June 20, 2017, by sustainablenottingham
From sustainable development to planetary health; rethinking the relationship between health and the environment
Dr Linda East reflects on the relationship between health and the environment
As a lecturer in the School of Health Sciences, I have long been interested in health and sustainable development (SD). However, I had become increasingly uncomfortable with quoting the usual definition of SD in my lectures, that ‘Sustainable development is development that meets the needs of the present, without compromising the ability of future generations to meet their own needs.’ This definition of SD comes from the 1987 Brundtland Report, Our Common Future.[i] The problem is that the natural environment has deteriorated over the last 30 years as my generation has continued to gobble up the earth’s resources in a very unsustainable way (I’m 55). This is a situation I am acutely aware of as I lecture to those very ‘future generations’ that the Brundtland Report envisaged. Don’t we need something a little more urgent?
For me, the answer came in the 2015 Rockefeller Foundation-Lancet Commission report on planetary health.[ii] This report has launched a new way of thinking about the relationship between health and the environment, presenting a compelling framework that has revitalised research and teaching in this field. In April 2017, I was delighted to represent the University of Nottingham at the inaugural meeting of the Planetary Heath Alliance. The blog post is an attempt to share something of this experience with staff and student colleagues.
The concept of planetary heath sounds somewhat overwhelming, even grandiose, at first. However, since the first ‘blue marble’ photo of our planet was taken by the Apollo 17 crew in 1972, the idea of our planet as ‘home’ has become part of our human consciousness. Can anyone gaze at the blue marble and not be moved?[iii]
When we see our planet as a whole, our perspective changes. When we realise the true extent of the pressure human activity is placing on the planet, we get a wake-up call. Earth scientists argue that we are entering a new geological era. For the last 12,000 years, we have lived in the Holocene, an era of stable climate that has enabled the development of agriculture and the flourishing of human civilisation and culture. However, the last 60 years or so have seen a huge transformation in how humans relate to the natural world. Startling graphics depict a Great Acceleration, with exponential growth in human-mediated indicators from CO2 emissions to water and energy use. Scientists are arguing that we have entered the Anthropocene, a new geological era where the sheer scale of human activity is threatening the stability of the Holocene.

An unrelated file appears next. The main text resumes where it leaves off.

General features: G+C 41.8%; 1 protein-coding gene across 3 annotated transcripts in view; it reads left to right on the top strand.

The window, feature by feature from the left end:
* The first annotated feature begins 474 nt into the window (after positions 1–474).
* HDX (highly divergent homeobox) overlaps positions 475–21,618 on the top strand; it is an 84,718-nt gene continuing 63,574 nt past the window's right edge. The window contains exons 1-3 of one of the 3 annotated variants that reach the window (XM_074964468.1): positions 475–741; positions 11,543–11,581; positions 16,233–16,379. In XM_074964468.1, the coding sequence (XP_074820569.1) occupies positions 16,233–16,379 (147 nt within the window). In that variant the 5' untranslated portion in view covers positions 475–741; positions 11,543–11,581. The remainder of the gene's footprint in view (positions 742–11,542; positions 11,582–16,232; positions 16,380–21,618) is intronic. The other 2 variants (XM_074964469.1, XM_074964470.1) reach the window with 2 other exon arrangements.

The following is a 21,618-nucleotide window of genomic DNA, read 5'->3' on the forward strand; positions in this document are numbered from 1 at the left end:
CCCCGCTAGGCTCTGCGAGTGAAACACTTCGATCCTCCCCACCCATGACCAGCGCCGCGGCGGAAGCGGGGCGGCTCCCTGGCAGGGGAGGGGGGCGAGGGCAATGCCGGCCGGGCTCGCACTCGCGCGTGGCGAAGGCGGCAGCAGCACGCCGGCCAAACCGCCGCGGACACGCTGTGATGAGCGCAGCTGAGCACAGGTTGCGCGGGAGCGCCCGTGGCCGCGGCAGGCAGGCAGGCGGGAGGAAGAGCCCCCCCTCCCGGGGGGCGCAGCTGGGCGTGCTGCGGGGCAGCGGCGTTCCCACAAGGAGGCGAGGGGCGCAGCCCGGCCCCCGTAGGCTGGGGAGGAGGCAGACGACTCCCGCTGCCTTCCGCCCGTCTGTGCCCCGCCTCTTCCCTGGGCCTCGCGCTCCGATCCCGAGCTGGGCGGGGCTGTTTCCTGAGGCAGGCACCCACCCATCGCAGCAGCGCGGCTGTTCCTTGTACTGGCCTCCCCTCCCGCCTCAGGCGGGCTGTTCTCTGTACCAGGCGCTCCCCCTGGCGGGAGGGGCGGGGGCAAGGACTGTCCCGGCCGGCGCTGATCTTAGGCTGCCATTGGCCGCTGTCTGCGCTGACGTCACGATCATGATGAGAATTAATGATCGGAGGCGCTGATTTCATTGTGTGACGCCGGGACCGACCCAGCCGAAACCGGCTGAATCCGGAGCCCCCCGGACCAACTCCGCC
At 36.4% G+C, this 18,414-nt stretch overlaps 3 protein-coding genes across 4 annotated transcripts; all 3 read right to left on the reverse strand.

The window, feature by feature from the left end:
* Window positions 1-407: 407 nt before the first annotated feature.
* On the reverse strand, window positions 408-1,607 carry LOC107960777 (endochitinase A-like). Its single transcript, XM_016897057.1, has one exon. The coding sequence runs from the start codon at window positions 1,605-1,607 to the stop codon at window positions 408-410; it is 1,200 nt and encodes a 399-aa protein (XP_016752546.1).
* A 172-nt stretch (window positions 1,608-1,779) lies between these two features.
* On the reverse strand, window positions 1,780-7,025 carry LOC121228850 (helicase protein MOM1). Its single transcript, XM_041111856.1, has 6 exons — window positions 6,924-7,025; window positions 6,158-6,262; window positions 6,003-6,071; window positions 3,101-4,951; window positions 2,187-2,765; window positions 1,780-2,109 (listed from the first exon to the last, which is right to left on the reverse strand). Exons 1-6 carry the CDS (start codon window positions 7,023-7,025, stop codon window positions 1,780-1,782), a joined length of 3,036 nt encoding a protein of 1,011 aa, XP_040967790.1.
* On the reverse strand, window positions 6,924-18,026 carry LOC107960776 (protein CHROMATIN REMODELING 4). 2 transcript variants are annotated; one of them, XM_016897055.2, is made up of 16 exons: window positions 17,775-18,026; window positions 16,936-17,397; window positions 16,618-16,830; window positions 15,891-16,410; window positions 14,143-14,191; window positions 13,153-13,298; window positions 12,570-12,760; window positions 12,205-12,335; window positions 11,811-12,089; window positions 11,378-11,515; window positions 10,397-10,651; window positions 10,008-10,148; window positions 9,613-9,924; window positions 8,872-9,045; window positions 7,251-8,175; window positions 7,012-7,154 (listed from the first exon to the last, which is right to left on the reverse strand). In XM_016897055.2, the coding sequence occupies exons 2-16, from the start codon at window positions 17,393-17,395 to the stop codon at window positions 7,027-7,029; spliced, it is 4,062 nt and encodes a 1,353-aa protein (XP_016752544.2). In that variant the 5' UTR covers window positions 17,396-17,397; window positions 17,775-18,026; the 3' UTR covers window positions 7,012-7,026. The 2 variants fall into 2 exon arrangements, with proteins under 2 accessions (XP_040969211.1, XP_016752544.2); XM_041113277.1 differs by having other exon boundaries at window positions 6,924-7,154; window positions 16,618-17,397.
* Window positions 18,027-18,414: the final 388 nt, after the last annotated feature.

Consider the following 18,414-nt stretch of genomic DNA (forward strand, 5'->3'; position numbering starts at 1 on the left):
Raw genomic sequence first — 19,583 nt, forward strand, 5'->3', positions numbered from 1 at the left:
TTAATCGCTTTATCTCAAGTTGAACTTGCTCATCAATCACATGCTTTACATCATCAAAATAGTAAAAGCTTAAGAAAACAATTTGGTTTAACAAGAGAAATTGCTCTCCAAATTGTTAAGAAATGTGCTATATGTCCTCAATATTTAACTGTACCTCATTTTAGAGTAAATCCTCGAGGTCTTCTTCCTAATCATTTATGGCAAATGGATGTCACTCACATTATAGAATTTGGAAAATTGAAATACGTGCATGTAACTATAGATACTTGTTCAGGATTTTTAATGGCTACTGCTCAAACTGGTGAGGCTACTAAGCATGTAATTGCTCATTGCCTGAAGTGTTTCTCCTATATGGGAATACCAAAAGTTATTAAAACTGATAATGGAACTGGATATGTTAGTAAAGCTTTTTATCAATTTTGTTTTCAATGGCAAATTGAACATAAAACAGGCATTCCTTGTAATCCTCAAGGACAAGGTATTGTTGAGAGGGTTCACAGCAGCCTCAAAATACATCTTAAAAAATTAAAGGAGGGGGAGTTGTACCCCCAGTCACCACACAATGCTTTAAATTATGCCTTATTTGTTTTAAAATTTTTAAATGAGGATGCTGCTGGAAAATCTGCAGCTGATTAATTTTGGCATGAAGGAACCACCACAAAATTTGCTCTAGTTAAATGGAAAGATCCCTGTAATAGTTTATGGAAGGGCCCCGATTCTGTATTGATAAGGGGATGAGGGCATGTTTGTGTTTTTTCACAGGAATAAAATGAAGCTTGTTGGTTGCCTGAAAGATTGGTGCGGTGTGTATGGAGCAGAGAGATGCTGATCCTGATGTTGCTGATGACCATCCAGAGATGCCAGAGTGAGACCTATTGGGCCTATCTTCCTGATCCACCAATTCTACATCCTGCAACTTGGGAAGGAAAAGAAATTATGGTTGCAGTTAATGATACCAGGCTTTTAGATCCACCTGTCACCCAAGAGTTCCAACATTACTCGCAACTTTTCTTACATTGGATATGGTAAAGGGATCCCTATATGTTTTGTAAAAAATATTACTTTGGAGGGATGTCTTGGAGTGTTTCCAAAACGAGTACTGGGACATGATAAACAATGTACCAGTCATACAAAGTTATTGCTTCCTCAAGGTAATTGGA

In 2009, Rockström et al proposed a framework for understanding planetary boundaries, describing nine key processes that determine our planet’s stability that we breach at our peril.[iv] Although the framework has been contested, it offers a powerful visual for reflecting on the health of our planet. Thinking of planetary health in this way bridges the gap between human and environment: if the health of the planet fails, then so will we. When the concept of natural planetary boundaries that should not be exceeded is combined with a social foundation below which we should not fall, then we have the doughnut economics approach, an emerging paradigm for 21st century change.[v]
Promoting sustainable development through education, research and the management of our physical environment is a significant strand of UoN strategy, as articulated in the Sustainability Strategy 2015-2020. We draw reputational capital from our success in the Green Metric world rankings and other award-winning initiatives. However, the size and diversity of our organisation creates challenges when we seek to narrate our achievements and aspirations in this complex field. Could the planetary health framework offer a more integrated and inspiring approach to describing where we are and determining where we are heading?
[i] World Commission on Environment and Development (1987) Our Common Future. Oxford: Oxford University Press
[ii] Whitmee S., Haynes A. Beyrer C. at al (2015) Safeguarding human health in the Anthropocene epoch: report of The Rockefeller Foundation–Lancet Commission on planetary health. The Lancet 386 (10007): 1973-2028.
[iv] Rockström J., Steffen W., Noone K. et al (2009) Planetary boundaries: exploring the safe operating space for humanity. Ecology and Society 14 (2): 32. [online] URL: http://www.ecologyandsociety.org/vol14/iss2/art32/
[v] Raworth K. (2017) Doughnut economics: seven ways to think like a 21st-century economist. London: Penguin Random House.
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